Health & Education

Tribe opens second medication-assisted opioid treatment clinic in east Portland on Monday, Feb. 6

02.06.2023 Danielle Harrison Health & Wellness, Tribal government
Tribal Council Chairwoman Cheryle A. Kennedy, left, cut the ribbon to open the Tribe's new medication-assisted opioid treatment center on Southeast 82nd Avenue in east Portland on Monday, Feb. 6. She was joined by Tribal Health Services Executive Director Kelly Rowe, center, and Multnomah County Commissioner Diane Rosenbaum. (Photo by Kamiah Koch/Smoke Signals).


By Danielle Harrison

Smoke Signals assistant editor/staff writer

The Confederated Tribes of Grand Ronde opened its second, long-awaited medication-assisted treatment clinic to combat opioid addiction in east Portland with a ribbon-cutting ceremony and facility tours on Monday, Feb. 6.

The ceremony began with drumming and singing by Tribal Lands Department Manager Jan Reibach, Cultural Policy Analyst Greg Archuleta and Cultural Education Specialist Chris Rempel.

Tribal Council Chairwoman Cheryle A. Kennedy welcomed attendees and shared how the Tribe is embracing a holistic and comprehensive approach to opioid addiction.

“Every day we see the impacts of opioids in our community,” Kennedy said. “The addiction doesn’t end with the person. It impacts their family, friends and community. I pray that by expanding our services to Portland, more people will find recovery and all of those impacted may begin to heal.”

Joining Kennedy in welcoming attendees was Tribal Health Services Executive Director Kelly Rowe and Multnomah County Commissioner Diane Rosenbaum.

“Here we stand at a not too long ago underutilized space, but now it’s becoming a healing center,” Rosenbaum said.

At Great Circle, patients are prescribed FDA-approved medications to help lessen cravings and reduce withdrawal symptoms, as well as receive supportive, culturally appropriate counseling. The services are open to Grand Ronde Tribal members, other Native Americans and community members.

“At Great Circle Recovery we care about more than the medical side of treatment,” Rowe said. “We believe that focusing on the health and well-being of the entire person will set them up for long term success in their recovery.”

Tribal Communications Director Sara Thompson said the Portland clinic will offer treatment to any Tribal member, other Natives and the community.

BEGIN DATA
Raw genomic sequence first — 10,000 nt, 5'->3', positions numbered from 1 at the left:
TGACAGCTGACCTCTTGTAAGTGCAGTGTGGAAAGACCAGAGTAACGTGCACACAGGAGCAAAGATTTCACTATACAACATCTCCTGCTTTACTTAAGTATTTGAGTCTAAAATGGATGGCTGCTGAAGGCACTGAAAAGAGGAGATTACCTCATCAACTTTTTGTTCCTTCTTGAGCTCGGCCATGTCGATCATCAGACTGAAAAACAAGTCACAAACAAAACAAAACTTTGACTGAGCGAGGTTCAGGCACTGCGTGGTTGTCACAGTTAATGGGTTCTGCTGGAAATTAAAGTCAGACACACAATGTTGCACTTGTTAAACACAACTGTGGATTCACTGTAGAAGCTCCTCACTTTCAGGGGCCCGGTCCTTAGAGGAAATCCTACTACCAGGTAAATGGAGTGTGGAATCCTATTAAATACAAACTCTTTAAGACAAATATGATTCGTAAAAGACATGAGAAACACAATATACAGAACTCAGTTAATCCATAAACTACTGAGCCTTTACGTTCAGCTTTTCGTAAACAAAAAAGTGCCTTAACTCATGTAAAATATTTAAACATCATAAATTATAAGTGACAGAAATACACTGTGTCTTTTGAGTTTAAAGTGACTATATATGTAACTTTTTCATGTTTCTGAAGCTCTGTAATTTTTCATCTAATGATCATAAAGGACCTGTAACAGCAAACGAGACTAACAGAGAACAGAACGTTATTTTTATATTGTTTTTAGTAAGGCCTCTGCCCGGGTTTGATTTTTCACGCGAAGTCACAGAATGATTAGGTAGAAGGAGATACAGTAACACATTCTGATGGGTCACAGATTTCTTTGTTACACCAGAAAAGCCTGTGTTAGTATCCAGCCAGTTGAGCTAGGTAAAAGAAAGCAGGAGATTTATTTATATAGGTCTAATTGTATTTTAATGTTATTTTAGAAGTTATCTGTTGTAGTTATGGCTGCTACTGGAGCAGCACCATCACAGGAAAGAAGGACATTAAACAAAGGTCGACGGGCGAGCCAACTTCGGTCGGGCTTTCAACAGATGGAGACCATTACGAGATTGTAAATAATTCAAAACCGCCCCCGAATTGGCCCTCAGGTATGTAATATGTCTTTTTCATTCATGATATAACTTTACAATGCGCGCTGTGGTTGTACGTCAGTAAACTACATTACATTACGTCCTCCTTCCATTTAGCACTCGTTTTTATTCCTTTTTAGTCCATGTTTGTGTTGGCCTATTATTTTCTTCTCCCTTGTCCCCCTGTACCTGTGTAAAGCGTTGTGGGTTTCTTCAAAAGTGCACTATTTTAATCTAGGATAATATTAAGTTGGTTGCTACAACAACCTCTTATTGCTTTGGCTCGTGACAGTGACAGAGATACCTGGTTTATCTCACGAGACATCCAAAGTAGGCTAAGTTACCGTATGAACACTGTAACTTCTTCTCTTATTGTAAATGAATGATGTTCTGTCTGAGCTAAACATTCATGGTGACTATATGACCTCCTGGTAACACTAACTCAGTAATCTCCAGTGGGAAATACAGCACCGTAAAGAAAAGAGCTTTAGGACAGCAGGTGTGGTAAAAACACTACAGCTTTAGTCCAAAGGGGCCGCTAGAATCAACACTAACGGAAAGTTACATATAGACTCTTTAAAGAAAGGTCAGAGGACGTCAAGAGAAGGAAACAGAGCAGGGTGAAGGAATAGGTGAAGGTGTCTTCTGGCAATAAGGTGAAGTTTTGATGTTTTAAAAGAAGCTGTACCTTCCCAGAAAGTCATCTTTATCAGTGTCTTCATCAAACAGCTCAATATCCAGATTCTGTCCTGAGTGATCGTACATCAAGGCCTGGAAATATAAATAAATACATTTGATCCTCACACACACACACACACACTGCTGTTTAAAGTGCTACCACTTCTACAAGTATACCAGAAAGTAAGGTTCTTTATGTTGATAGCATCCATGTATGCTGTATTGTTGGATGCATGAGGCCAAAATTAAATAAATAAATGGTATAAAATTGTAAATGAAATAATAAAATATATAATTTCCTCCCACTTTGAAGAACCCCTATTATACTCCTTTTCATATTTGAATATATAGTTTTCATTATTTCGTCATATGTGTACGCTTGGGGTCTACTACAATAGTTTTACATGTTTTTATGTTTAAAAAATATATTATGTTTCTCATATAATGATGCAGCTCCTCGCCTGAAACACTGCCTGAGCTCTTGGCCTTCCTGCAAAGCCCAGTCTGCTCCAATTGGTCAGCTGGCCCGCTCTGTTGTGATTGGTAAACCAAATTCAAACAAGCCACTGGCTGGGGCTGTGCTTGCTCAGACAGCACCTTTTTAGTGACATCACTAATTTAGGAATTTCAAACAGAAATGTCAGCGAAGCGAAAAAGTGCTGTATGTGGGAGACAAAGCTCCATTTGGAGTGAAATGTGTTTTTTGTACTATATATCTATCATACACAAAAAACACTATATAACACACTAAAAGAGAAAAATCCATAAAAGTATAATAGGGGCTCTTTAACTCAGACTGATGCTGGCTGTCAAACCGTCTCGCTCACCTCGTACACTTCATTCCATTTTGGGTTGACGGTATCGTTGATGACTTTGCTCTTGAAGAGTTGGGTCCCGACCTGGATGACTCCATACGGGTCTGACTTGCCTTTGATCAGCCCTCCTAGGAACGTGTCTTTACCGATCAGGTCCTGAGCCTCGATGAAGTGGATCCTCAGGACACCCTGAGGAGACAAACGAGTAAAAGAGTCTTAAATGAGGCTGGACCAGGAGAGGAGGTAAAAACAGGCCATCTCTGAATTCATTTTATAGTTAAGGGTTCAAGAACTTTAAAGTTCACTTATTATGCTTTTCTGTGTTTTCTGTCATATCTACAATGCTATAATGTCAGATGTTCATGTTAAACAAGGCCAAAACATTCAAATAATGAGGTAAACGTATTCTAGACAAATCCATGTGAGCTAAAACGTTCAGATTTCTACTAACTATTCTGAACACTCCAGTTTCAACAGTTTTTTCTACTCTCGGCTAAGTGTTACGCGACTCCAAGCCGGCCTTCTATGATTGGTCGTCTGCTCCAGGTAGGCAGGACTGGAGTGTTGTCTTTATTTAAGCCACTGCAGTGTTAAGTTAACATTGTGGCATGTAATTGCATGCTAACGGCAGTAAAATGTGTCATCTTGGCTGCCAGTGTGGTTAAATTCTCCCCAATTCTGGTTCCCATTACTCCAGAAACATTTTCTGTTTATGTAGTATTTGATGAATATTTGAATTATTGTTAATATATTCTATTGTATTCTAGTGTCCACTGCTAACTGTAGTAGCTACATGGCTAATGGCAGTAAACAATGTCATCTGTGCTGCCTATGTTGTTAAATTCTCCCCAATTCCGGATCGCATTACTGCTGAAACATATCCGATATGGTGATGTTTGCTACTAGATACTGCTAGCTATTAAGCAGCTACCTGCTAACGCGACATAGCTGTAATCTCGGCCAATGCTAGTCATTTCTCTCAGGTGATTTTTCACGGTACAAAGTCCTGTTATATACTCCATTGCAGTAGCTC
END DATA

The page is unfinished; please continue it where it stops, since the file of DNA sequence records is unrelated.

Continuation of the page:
“The clinic focuses on making opioid treatment more accessible by lowering the barriers to treatment and embracing a whole-person perspective to recovery,” Thompson stated in a press release. “This approach allows them to administer to the patient’s medical needs as well as the physical, mental, emotional and spiritual components of recovery. These activities help to rebuild core values of self and support long-term recovery.”

The Portland clinic will begin accepting patients in mid-February and is at 3580 S.E. 82nd Ave.  

The Tribe opened its first clinic, Great Circle Recovery, on Commercial Street Northeast in Salem in April 2021 and has served more than 500 patients since then, according to Thompson.

The Salem clinic also addresses other needs, such as offering a shower and laundry trailer and helping patients sign up for Medicaid and obtain housing, food, clothing and jobs.

There also is a mobile clinic to help those in the Grand Ronde area access opioid treatment instead of having to travel 30 miles to Salem.

The second clinic, a former dental office, was purchased by the Tribe in June 2020, finished final renovations in late 2022 and then underwent a rigorous certification process from the state of Oregon, the federal Drug Enforcement Agency and the U.S. Department of Health & Human Services’ Substance Abuse and Mental Health Services Administration.

According to the Centers for Disease Control, opioid overdose deaths among Native Americans are much higher than the national average and have increased by a staggering 500 percent since 2000. This increase is mostly driven by synthetic opioids, such as fentanyl, which is 100 times more potent than morphine and often added to other street drugs to increase profits.

The Tribe began hiring staff for the Portland clinic last year and has already trained several of them. So far, there are 10 staff members.

The Tribe decided to open the two MAT clinics because of the epidemic of opioids disproportionally affecting Native Americans. Treatment offered at Great Circle is culturally sensitive and staff members view opioid addiction not as a moral failing, but as “a dirge on our people.”

For more information about Great Circle Recovery, visit